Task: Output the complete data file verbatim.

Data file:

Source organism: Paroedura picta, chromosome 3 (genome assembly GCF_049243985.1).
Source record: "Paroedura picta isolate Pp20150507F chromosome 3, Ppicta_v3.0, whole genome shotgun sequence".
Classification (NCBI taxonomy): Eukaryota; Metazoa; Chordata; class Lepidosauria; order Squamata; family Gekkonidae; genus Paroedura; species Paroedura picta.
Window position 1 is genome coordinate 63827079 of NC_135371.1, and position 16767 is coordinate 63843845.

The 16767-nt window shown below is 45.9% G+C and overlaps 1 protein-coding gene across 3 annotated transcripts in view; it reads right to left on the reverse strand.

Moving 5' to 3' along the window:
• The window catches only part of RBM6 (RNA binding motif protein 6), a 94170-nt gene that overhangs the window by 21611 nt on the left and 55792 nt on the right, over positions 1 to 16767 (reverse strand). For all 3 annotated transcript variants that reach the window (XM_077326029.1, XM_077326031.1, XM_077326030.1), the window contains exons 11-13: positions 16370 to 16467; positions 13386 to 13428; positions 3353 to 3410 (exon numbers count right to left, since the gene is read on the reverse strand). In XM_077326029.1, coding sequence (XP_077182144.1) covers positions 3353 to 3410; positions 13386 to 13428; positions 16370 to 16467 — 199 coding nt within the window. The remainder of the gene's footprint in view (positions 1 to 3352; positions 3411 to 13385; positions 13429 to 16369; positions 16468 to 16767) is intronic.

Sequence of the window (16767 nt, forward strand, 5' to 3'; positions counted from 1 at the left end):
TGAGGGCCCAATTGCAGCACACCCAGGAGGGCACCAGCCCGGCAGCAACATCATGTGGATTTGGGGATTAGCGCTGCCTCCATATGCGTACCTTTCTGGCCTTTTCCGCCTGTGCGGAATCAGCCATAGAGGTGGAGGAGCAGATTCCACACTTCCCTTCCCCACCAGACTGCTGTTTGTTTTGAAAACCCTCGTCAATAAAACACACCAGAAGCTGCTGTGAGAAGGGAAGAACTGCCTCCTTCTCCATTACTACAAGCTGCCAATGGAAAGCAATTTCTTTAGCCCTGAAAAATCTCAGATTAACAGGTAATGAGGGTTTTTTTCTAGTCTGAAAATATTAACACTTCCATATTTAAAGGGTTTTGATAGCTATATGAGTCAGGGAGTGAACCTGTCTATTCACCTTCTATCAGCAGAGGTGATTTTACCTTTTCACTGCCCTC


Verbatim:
Source organism: Paroedura picta, chromosome 3 (genome assembly GCF_049243985.1).
Source record: "Paroedura picta isolate Pp20150507F chromosome 3, Ppicta_v3.0, whole genome shotgun sequence".
Classification (NCBI taxonomy): Eukaryota; Metazoa; Chordata; class Lepidosauria; order Squamata; family Gekkonidae; genus Paroedura; species Paroedura picta.
Window position 1 is genome coordinate 63827079 of NC_135371.1, and position 16767 is coordinate 63843845.

The 16767-nt window shown below is 45.9% G+C and overlaps 1 protein-coding gene across 3 annotated transcripts in view; it reads right to left on the reverse strand.

Moving 5' to 3' along the window:
• The window catches only part of RBM6 (RNA binding motif protein 6), a 94170-nt gene that overhangs the window by 21611 nt on the left and 55792 nt on the right, over positions 1 to 16767 (reverse strand). For all 3 annotated transcript variants that reach the window (XM_077326029.1, XM_077326031.1, XM_077326030.1), the window contains exons 11-13: positions 16370 to 16467; positions 13386 to 13428; positions 3353 to 3410 (exon numbers count right to left, since the gene is read on the reverse strand). In XM_077326029.1, coding sequence (XP_077182144.1) covers positions 3353 to 3410; positions 13386 to 13428; positions 16370 to 16467 — 199 coding nt within the window. The remainder of the gene's footprint in view (positions 1 to 3352; positions 3411 to 13385; positions 13429 to 16369; positions 16468 to 16767) is intronic.

Sequence of the window (16767 nt, forward strand, 5' to 3'; positions counted from 1 at the left end):
TGAGGGCCCAATTGCAGCACACCCAGGAGGGCACCAGCCCGGCAGCAACATCATGTGGATTTGGGGATTAGCGCTGCCTCCATATGCGTACCTTTCTGGCCTTTTCCGCCTGTGCGGAATCAGCCATAGAGGTGGAGGAGCAGATTCCACACTTCCCTTCCCCACCAGACTGCTGTTTGTTTTGAAAACCCTCGTCAATAAAACACACCAGAAGCTGCTGTGAGAAGGGAAGAACTGCCTCCTTCTCCATTACTACAAGCTGCCAATGGAAAGCAATTTCTTTAGCCCTGAAAAATCTCAGATTAACAGGTAATGAGGGTTTTTTTCTAGTCTGAAAATATTAACACTTCCATATTTAAAGGGTTTTGATAGCTATATGAGTCAGGGAGTGAACCTGTCTATTCACCTTCTATCAGCAGAGGTGATTTTACCTTTTCACTGCCCTC